Above all, she is one of the very few organists who play a pedal bass, and is surely unequalled for her breathtaking technique."The pedals are absolutely crucial for my way of playing the Hammond organ. They enable me to create a very special rhythmic structure which cannot be easily imitated by the double-bass, since together with the two manuals I have a kind of "rhythmic triptych" at my disposal," explains Barbara Dennerlein.

Anders Olinder, Piano, Hammond organ, Keyboards
Anders was born in Sweden and came to live in the U.K. in the early 90's. He studied with Jason Rebello and began playing jazz, funk, blues, soul and R'n'B on tour throughout the U.K. Since 1998 Anders has worked with various musicians and bands in England and Europe, including Peter Gabriel, Pee Wee Ellis (Saxophone/Composer with James Brown & Van Morrison's band), Tony Kofi (Saxophone/Composer), Mississippi John L Watson (vocals with Jimi Hendrix etc.) Cameron Pierre, the Courtney Pine Quartet and Tony Remy.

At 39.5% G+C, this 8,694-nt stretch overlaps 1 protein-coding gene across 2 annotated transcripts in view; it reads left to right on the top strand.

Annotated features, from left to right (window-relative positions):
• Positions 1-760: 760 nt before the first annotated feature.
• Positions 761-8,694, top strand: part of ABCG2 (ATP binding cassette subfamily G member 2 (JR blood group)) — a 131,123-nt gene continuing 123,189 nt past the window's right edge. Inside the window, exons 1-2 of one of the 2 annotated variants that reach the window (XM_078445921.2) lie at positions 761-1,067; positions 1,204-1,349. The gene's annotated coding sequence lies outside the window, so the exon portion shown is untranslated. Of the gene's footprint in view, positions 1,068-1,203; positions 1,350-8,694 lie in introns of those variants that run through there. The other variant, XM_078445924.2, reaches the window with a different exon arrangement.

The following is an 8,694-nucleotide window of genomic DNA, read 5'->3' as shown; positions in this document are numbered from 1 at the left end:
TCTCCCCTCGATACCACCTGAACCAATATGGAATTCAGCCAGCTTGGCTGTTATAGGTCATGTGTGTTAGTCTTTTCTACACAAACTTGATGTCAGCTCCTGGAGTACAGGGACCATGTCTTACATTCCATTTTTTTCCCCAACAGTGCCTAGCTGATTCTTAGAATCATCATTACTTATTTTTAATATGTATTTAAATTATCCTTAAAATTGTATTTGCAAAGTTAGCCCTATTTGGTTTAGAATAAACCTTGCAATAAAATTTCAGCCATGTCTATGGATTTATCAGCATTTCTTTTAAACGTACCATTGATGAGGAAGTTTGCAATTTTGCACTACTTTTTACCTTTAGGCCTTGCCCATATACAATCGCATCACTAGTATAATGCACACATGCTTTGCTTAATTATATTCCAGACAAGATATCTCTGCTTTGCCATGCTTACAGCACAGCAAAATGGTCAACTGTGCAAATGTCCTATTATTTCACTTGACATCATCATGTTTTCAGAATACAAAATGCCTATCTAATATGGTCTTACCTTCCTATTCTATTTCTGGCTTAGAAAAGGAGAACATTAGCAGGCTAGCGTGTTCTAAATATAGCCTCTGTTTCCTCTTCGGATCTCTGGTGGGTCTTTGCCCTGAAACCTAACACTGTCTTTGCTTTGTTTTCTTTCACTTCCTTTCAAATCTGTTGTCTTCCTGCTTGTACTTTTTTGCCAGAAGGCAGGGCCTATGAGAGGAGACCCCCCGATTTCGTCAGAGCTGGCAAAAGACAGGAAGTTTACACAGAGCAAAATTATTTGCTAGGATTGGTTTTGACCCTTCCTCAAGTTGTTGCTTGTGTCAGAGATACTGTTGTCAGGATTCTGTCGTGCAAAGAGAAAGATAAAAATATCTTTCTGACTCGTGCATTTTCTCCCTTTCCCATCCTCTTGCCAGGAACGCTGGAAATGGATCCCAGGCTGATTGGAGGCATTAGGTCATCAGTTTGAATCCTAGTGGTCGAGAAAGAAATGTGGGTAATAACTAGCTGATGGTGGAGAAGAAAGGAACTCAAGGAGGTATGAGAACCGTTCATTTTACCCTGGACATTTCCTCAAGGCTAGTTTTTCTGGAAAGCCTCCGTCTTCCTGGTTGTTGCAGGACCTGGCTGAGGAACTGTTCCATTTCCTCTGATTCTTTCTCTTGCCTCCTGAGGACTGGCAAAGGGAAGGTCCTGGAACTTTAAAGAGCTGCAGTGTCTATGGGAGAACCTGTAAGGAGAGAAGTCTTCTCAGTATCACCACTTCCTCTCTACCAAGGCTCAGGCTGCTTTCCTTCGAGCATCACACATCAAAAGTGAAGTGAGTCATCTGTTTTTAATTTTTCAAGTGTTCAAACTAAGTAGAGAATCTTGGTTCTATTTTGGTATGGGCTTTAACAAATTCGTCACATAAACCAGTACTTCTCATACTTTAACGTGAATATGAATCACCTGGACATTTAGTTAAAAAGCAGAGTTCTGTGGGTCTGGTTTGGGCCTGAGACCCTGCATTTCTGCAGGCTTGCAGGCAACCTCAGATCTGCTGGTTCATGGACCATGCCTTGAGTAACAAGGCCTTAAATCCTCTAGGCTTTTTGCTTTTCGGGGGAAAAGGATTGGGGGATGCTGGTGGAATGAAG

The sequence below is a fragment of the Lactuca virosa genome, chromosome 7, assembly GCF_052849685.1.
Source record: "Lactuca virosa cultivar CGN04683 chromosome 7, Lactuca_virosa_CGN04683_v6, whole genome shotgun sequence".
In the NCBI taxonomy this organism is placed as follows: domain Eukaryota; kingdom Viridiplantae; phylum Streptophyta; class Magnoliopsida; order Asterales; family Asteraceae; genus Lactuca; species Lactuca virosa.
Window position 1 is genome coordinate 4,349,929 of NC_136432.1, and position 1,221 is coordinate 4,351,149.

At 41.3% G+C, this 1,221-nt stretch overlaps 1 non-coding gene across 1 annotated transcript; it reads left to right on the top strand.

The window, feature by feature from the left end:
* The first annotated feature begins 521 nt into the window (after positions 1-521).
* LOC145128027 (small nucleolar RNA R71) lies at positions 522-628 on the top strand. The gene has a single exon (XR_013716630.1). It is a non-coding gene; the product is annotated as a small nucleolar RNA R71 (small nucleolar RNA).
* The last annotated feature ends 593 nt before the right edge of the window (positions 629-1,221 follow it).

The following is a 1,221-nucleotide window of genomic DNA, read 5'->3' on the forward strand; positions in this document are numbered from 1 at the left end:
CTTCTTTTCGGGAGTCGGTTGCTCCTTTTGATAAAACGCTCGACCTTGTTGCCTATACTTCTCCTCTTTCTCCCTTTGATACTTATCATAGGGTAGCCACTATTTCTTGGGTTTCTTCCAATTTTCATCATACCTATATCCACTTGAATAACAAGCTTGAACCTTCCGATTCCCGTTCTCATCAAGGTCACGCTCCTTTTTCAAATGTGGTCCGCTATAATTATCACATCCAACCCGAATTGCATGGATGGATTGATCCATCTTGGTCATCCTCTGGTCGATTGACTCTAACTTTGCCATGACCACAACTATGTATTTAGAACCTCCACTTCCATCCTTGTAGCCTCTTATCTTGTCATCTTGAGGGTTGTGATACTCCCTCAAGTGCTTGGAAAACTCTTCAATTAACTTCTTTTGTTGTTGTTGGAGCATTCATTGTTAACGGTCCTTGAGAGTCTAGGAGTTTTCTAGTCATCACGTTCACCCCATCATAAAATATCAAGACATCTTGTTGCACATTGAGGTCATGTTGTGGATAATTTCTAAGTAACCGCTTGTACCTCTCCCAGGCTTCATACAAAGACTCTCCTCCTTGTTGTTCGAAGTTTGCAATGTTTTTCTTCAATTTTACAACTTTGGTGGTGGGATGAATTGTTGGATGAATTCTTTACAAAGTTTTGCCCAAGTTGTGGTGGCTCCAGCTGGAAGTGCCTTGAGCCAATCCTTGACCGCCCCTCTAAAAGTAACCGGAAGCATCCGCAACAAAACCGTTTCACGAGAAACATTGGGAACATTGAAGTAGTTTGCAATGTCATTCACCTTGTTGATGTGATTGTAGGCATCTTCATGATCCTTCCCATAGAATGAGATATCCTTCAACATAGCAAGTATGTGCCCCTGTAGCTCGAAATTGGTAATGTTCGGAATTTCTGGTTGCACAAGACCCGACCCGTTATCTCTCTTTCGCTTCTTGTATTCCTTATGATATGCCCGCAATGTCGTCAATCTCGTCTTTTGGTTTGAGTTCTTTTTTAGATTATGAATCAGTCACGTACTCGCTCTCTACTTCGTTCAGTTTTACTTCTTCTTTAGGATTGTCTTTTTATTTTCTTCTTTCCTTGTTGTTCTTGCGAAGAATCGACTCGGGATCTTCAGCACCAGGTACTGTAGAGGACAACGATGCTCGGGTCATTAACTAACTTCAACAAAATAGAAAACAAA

John Medeski
ANTHONY JOHN MEDESKI. Perched in the middle of a small fortress of instruments (Hammond B3 organ, clavinet, Wurltizer, Arp string ensemble, Mellotron, Yamaha cs synth, Melodica and a piano) the 35 year old Medeski takes on the appearance of a mad scientist: arms flying, head bobbing, lips uttering alien sounds....all with the intense look of super-man exercising his x-ray vision. watching john play music, one gets the distinct feeling that he enters into a trance, a zone, a place far away from the stage and that his body simply serves as a conduit translating the sights, sounds and emotions of places and spaces from other galaxies. Medeski is conscious of this phenomenon, "it just happens -another world - I don't know where it comes from" and has been a visitor to this planet from a very early age.

Mike Carr

Ruth Hammond